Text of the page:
Opening spread of Viral Images, an essay on the role of photography in reporting on COVID-19, first published in The Caravan. The essay was prompted by the trolling received by various photographers reporting on India’s brutal second wave, calling them “vultures” and “feasting on the dead.” Beyond COVID-19, it looks at other instances where images have created political tension such as burial of truth in caste crimes and Kashmiri photojournalists being awarded the Pulitzer prize.

Tanvi Mishra

New Delhi, INDIA

Tanvi Mishra works with images as a photo editor, curator, and writer, based in New Delhi, India. Among her interests are South Asian visual histories, peoples’ movements as well as the notion of fiction in photography, particularly in the current political landscape. Until recently, she was the Creative Director of The Caravan, a journal of politics and culture published out of Delhi. She is part of the photo-editorial team of PIX, a South Asian publication and display practice. She works as an independent curator and has been part of the curatorial teams of Photo Kathmandu, Delhi Photo Festival as well as the upcoming BredaPhoto Biennial in 2022. Her writing on photography has been published in various platforms including Aperture, FOAM and The Caravan. She has served on multiple juries, including World Press Photo, Hindu Photojournalism Awards and the Catchlight grant. She has also been a mentor for the Women Photograph program and is part of the first international advisory board of World Press Photo.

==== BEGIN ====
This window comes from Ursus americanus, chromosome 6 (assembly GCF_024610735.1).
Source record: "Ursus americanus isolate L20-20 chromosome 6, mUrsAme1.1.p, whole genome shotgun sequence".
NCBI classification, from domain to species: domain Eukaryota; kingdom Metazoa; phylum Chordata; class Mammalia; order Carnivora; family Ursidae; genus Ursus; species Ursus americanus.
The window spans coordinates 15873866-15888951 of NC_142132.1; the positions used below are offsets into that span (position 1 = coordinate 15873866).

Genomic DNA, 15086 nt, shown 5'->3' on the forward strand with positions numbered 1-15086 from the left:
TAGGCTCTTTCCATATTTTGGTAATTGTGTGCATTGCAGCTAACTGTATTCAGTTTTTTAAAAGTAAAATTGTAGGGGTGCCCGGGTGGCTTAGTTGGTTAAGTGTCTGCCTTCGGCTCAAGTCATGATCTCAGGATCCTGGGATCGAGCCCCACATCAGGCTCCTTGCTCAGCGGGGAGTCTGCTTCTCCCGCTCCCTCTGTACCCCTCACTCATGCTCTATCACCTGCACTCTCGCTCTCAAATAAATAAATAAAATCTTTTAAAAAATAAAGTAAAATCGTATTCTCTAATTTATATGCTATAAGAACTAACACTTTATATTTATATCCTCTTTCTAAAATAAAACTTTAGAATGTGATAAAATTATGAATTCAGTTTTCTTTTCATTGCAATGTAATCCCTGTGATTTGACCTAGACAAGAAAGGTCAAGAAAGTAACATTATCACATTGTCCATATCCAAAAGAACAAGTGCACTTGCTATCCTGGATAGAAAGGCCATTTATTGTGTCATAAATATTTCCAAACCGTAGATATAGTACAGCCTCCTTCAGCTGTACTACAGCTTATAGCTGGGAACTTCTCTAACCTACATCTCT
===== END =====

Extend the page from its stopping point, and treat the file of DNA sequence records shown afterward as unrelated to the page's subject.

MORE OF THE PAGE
Opening spread of The Great Upheaval, an essay on the impact of the digital revolution on photography and whether it has the capacity to shift the power dynamic in photography. The piece was published in Transformations, Exploring Changes in and Around Photography, a project to explore changes and support photography in a digitally connected world.

"Is it possible for us to make demands from the omnipresent medium of photography that are radical and push conversations beyond what we already see? I am interested in images that present intersections of issues and reflect the complexities of human life and society. In a world where old cycles of oppressions take new forms, the image must evolve to show us not just evidence, impact and suffering but also help society imagine futures that we wish to inhabit."

Tanvi Mishra
Installation view of Ian Teh’s work The vanishing as part of my curatorial venture at Photo Kathmandu in 2016. The work looks at the construction of the Three Gorges Dam on the Yangtze river and the displacement of people and submergence of cities, town and villages. The installation was done in a local hiti, or a traditional stone fountain, where the local community collects water in Patan, Kathmandu.
A few covers of The Caravan magazine that were commissioned during my time as Photo Editor/Creative Director. These address, from left to right, issues of climate change, sex workers’ rights, caste and survivors of the Bengal famine.
Covers of all issues of PIX since 2011. PIX is a South Asian publication and display practice looking to archive contemporary photography in the region. Over the last ten years, PIX volumes have addressed various thematics and also produced country specific volumes on photography from Iran, Afghanistan, Pakistan, Myanmar, Nepal and Sri Lanka.
Installation view of Kunda Dixit’s A Peoples’ War as part of my curatorial venture at Photo Kathmandu in 2016. This work was part of a larger group show titled Measures of Loss and Memory of War, which looks at movements against the State in South Asia, including the Maoist rebellion in Nepal, the insurgency in Chattisgarh in India and the civil war in Sri Lanka.
Installation view of PIX volume 11 on Pakistan titled Surge at Max Mueller Bhawan, New Delhi. PIX is a South Asian publication and display practice looking to archive contemporary photography in the region. Over the last ten years, PIX volumes have addressed various thematics and also produced country specific volumes on photography from Iran, Afghanistan, Pakistan, Myanmar, Nepal and Sri Lanka.